Noted regional author Jo Ann Roe has written the definitive biography of Ranald MacDonald (1824-94), an Old Oregon Country resident who entered forbidden Japan in 1848 at great risk of death and certain imprisonment. MacDonald was the son of a Hudson’s Bay Company (HBC) official and his Indian wife from the Chinook tribe. In the 1830s, as a youngster at the HBC’s Ft. Vancouver and Red River schools, MacDonald became fascinated with stories about the little-known Japanese. This interest, no doubt, was stimulated by reports in 1833-34 of storm-swept Japanese sailors shipwrecked on the Olympic Peninsula and captured by Indians, but later released to HBC officials.
Consequently, in 1848, 24-year-old MacDonald arranged with the captain of an American whaling ship to be cast off in a rowboat on the northern Japanese coast. Interned but escaping execution, MacDonald was ordered to teach English to Japanese students. After nearly a year in captivity, he received permission to leave Japan in 1849 with other American sailors stranded on the forbidden coast. Later, several of MacDonald’s Japanese students interpreted for Commodore Perry when the U.S. Navy forced a not entirely unwilling Japan to open its doors to outsiders in the 1850s.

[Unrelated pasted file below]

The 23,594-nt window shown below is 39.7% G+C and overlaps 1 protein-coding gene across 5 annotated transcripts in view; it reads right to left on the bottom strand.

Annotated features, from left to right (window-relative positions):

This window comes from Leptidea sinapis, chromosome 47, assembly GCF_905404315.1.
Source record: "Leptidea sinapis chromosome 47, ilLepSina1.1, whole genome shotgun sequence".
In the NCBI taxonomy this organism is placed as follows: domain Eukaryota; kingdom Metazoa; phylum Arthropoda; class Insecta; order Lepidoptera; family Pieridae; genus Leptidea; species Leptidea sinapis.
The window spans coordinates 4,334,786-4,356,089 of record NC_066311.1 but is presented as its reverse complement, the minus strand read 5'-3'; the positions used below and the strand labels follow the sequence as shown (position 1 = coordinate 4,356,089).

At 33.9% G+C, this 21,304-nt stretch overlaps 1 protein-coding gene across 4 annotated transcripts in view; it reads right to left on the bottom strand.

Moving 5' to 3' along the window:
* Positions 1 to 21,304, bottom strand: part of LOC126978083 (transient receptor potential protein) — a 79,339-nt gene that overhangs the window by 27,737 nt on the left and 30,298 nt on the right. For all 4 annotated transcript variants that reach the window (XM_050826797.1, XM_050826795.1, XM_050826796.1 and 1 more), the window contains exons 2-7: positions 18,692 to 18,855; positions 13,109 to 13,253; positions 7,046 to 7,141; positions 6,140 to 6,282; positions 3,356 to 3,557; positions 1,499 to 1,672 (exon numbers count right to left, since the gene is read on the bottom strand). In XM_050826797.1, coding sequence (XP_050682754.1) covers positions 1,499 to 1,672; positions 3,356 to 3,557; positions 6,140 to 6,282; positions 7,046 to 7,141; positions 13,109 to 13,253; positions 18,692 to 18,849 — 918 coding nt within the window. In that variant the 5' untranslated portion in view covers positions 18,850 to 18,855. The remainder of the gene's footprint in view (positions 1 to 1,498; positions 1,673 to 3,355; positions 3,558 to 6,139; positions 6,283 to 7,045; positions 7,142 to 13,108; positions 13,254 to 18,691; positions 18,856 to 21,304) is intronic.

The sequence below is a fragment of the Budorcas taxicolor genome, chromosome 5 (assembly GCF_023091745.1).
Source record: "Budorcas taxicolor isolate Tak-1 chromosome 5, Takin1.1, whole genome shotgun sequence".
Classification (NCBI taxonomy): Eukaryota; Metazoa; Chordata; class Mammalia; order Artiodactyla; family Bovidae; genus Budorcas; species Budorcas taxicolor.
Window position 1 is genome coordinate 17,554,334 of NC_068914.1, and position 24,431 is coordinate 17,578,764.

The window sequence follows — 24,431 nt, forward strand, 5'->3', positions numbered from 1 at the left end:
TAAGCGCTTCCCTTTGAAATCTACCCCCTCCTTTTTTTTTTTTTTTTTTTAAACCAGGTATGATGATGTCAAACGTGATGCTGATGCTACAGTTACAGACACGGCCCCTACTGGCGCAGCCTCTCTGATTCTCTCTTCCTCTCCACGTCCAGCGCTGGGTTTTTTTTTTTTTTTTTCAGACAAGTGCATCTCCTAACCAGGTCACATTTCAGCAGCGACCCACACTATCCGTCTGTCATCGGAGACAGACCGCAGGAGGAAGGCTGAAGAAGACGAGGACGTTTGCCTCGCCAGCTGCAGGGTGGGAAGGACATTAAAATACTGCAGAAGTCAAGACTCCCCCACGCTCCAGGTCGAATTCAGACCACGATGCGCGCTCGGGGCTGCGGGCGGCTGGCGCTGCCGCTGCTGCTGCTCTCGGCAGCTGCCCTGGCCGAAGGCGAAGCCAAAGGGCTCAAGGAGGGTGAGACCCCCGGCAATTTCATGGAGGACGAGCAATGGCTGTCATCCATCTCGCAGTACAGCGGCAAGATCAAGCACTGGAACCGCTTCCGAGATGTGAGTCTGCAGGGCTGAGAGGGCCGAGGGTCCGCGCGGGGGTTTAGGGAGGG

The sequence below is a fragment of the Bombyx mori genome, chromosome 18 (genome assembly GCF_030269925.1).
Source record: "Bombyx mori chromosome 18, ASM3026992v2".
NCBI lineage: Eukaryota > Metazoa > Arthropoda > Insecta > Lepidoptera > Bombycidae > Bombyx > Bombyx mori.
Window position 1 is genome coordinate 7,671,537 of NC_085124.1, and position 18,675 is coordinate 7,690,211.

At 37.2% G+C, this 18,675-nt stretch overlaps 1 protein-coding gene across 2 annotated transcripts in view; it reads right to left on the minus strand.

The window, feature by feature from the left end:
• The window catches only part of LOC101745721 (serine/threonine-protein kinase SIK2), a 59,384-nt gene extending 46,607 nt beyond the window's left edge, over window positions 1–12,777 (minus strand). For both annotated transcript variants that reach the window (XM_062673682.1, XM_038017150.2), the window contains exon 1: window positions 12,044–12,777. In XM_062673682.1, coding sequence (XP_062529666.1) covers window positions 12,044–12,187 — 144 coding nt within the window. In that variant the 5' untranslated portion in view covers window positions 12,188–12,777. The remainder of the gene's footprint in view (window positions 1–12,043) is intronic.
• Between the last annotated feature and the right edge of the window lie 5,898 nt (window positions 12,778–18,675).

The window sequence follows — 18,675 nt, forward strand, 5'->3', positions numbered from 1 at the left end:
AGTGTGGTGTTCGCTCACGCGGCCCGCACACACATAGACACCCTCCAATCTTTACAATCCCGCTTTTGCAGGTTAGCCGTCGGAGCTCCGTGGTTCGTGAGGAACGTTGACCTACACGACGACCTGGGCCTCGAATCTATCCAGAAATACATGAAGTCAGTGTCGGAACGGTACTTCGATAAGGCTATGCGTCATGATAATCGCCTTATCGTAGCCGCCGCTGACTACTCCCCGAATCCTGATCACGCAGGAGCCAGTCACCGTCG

MacDonald next traveled over much of Asia, Europe, and Canada, before returning to the Pacific Northwest in 1858, where he resided for the rest of his life, but not without adventure. MacDonald joined a daring exploration of Vancouver Island, and became involved in other developments in the Pacific Northwest region. Today, his grave in northeast Washington is recognized as a state park heritage site. In Japan on Rishiri Island, Japanese historical enthusiasts have erected a monument and interpretive marker to commemorate the site where the brave Oregonian landed.
Illustrations / photographs / maps / notes / bibliography / index / 272 pages (1997)